Friday 4 March 2016

"The Pause" by John Larkin

Book Blurb (from Goodreads):
Declan seems to have it all: a family that loves him, friends he’s known for years, a beautiful girlfriend he would go to the ends of the earth for.

But there’s something in Declan’s past that just won’t go away, that pokes and scratches at his thoughts when he’s at his most vulnerable. Declan feels as if nothing will take away that pain that he has buried deep inside for so long. So he makes the only decision he thinks he has left: the decision to end it all.

Or does he? As the train approaches and Declan teeters at the edge of the platform, two versions of his life are revealed. In one, Declan watches as his body is destroyed and the lives of those who loved him unravel. In the other, Declan pauses before he jumps. And this makes all the difference.

One moment. One pause. One whole new life.

From author of The Shadow Girl, winner of the Victorian Premier's Literary Awards 2012 Prize for Writing for Young Adults, comes a breathtaking new novel that will make you reconsider the road you’re travelling and the tracks you’re leaving behind.

My Review
I think that John Larking has done a good job for writing a book about a very serious topic.
This book is about a boy called Declan, who has a happy family, an amazing girlfriend, friends and everything he asked for. Yet he was willing to throw it all away after a mental breakdown. The Pause shows the reader what could have been if only he would have paused before the train came.
Like I said before, this is a very serious topic. Depression and suicide effect many people around the globe. I was honestly quite impressed at how well John Larking handled this topic and how he managed to write an enjoyable book about it as well as give a very clear message to the people reading the book. I really enjoyed reading this book, but I'm still unsure about what I really think about it.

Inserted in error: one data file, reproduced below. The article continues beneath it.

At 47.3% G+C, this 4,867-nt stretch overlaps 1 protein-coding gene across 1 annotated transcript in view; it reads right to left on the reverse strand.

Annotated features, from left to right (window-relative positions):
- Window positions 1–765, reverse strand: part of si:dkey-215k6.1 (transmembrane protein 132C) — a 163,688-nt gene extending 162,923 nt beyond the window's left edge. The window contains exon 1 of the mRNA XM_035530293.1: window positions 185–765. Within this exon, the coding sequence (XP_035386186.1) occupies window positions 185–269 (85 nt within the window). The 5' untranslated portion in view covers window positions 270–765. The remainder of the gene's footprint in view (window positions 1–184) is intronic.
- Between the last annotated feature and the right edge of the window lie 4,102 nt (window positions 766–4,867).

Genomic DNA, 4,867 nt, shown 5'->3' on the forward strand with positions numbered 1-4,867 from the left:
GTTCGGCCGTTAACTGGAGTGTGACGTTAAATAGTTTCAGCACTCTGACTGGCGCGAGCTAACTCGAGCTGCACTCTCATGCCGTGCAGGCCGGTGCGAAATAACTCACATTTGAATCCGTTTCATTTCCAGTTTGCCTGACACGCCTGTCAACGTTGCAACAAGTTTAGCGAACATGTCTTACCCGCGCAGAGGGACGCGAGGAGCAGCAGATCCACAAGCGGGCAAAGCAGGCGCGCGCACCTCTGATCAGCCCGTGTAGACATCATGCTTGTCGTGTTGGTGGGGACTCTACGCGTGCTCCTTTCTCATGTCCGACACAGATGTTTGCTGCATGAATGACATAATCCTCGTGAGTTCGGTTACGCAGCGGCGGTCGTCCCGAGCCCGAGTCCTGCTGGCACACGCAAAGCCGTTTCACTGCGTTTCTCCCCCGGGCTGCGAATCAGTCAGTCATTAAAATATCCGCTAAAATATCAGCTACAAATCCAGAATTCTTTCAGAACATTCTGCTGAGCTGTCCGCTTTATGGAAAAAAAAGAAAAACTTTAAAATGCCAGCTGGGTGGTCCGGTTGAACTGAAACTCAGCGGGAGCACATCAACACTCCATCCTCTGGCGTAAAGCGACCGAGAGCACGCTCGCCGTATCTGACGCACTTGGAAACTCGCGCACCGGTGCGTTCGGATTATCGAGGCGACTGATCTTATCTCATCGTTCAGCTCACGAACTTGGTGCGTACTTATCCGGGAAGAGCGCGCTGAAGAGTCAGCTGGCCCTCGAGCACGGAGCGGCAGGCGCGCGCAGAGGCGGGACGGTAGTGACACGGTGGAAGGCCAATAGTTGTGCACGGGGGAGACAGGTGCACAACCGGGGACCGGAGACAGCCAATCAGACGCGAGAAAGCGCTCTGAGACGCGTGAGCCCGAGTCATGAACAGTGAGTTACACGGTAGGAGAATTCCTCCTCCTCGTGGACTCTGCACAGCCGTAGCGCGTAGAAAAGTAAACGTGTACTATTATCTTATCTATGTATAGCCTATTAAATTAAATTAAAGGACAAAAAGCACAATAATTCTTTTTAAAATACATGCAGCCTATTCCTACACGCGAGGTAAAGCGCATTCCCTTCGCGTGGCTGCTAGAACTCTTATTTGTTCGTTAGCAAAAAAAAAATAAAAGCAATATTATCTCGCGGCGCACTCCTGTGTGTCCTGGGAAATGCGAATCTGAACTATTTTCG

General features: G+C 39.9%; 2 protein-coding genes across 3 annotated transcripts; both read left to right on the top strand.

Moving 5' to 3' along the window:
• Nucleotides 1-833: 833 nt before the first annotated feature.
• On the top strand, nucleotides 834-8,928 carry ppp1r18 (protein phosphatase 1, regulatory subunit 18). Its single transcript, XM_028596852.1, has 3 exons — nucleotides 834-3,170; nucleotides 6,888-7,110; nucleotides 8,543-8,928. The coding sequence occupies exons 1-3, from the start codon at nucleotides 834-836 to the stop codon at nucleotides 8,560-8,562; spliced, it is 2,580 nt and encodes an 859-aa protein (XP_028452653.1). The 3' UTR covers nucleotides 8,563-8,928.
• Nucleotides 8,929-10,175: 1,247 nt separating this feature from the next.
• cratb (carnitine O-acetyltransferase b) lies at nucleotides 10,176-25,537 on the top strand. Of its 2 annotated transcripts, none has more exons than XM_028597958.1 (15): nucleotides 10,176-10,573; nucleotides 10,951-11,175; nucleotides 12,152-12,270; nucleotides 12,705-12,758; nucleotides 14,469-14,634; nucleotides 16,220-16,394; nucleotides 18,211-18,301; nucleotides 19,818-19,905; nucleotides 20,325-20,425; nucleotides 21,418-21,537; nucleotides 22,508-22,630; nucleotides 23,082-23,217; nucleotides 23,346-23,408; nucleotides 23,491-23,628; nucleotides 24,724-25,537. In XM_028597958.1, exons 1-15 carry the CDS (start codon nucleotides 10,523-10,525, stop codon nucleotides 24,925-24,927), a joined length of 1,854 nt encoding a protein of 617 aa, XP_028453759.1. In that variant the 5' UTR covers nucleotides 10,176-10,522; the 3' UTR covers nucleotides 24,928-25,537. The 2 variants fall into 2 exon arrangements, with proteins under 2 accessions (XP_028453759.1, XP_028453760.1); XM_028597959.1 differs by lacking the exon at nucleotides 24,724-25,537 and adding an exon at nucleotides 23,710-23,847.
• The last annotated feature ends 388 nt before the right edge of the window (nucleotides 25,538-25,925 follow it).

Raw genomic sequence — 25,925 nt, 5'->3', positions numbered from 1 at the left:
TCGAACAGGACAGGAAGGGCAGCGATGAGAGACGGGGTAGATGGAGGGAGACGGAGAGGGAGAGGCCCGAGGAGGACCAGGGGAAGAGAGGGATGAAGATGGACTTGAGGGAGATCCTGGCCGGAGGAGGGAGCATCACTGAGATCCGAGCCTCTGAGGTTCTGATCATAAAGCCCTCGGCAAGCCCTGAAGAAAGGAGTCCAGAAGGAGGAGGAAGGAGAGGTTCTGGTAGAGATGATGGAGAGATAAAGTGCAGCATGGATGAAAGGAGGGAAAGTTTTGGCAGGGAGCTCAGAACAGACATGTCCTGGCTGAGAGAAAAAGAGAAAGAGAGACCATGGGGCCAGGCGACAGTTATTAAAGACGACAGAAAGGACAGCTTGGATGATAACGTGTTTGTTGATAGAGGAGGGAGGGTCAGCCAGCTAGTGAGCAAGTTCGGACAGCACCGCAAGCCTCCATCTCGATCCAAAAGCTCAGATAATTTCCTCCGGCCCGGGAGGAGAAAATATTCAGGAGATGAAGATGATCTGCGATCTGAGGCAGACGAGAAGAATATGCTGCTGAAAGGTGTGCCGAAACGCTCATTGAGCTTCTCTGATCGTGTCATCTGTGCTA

I'm going to talk about the beginning first. Honestly, I was quite bored at the start. Nothing within the first 50 pages caught my attention. I put the book down several times until I decided to power through it. I'm glad I did that though, because after that it definitely became way more interesting. 
The concept of this book was unique, I haven't read something like this yet. As an example, the ending is left ambiguous because there seem to be two endings to this book and the reader is left wondering what actually happened. This veiled ending is something that I found really cool. The same goes to the content of the book. I liked that the story revolves around what could have been.
I thought that the characters were definitely very interesting. They all had different personalities and mind sets. I thought that John Larkin was fairly successful at portraying the mental states of the individual patients in the psychology ward. Declan's humour was actually really funny and was at times what kept the book going. Sarah on the other hand was a really sweet girl and I could really see her being together with Declan.
Overall I thought that the book was written in a matter of fact way, although it is still written our of Declan's perspective. However, I thought that the story and the writing wasn't very captivating and didn't really capture my attention. Despite that, I admire the message the author is sending through the book: "You will get through the dark times. There are many beautiful moments to live for."
I give this book 3 out of 5 stars.

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